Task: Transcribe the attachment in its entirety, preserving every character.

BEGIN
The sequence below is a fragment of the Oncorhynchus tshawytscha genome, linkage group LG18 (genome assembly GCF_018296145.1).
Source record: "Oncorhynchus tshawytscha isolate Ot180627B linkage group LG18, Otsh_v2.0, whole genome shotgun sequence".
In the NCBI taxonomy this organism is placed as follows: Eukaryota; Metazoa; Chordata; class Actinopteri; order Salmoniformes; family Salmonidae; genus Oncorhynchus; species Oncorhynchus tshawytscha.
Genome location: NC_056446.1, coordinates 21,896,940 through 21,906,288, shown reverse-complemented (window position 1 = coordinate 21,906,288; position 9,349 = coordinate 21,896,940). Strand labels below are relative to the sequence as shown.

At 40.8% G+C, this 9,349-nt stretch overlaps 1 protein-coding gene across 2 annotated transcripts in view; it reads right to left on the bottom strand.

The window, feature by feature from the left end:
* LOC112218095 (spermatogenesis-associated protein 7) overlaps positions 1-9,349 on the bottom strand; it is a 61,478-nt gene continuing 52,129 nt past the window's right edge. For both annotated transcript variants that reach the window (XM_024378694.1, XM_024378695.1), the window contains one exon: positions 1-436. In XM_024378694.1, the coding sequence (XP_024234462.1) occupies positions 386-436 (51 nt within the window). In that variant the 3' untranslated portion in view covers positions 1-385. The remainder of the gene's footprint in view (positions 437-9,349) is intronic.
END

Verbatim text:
The sequence below is a fragment of the Oncorhynchus tshawytscha genome, linkage group LG18 (genome assembly GCF_018296145.1).
Source record: "Oncorhynchus tshawytscha isolate Ot180627B linkage group LG18, Otsh_v2.0, whole genome shotgun sequence".
In the NCBI taxonomy this organism is placed as follows: Eukaryota; Metazoa; Chordata; class Actinopteri; order Salmoniformes; family Salmonidae; genus Oncorhynchus; species Oncorhynchus tshawytscha.
Genome location: NC_056446.1, coordinates 21,896,940 through 21,906,288, shown reverse-complemented (window position 1 = coordinate 21,906,288; position 9,349 = coordinate 21,896,940). Strand labels below are relative to the sequence as shown.

At 40.8% G+C, this 9,349-nt stretch overlaps 1 protein-coding gene across 2 annotated transcripts in view; it reads right to left on the bottom strand.

The window, feature by feature from the left end:
* LOC112218095 (spermatogenesis-associated protein 7) overlaps positions 1-9,349 on the bottom strand; it is a 61,478-nt gene continuing 52,129 nt past the window's right edge. For both annotated transcript variants that reach the window (XM_024378694.1, XM_024378695.1), the window contains one exon: positions 1-436. In XM_024378694.1, the coding sequence (XP_024234462.1) occupies positions 386-436 (51 nt within the window). In that variant the 3' untranslated portion in view covers positions 1-385. The remainder of the gene's footprint in view (positions 437-9,349) is intronic.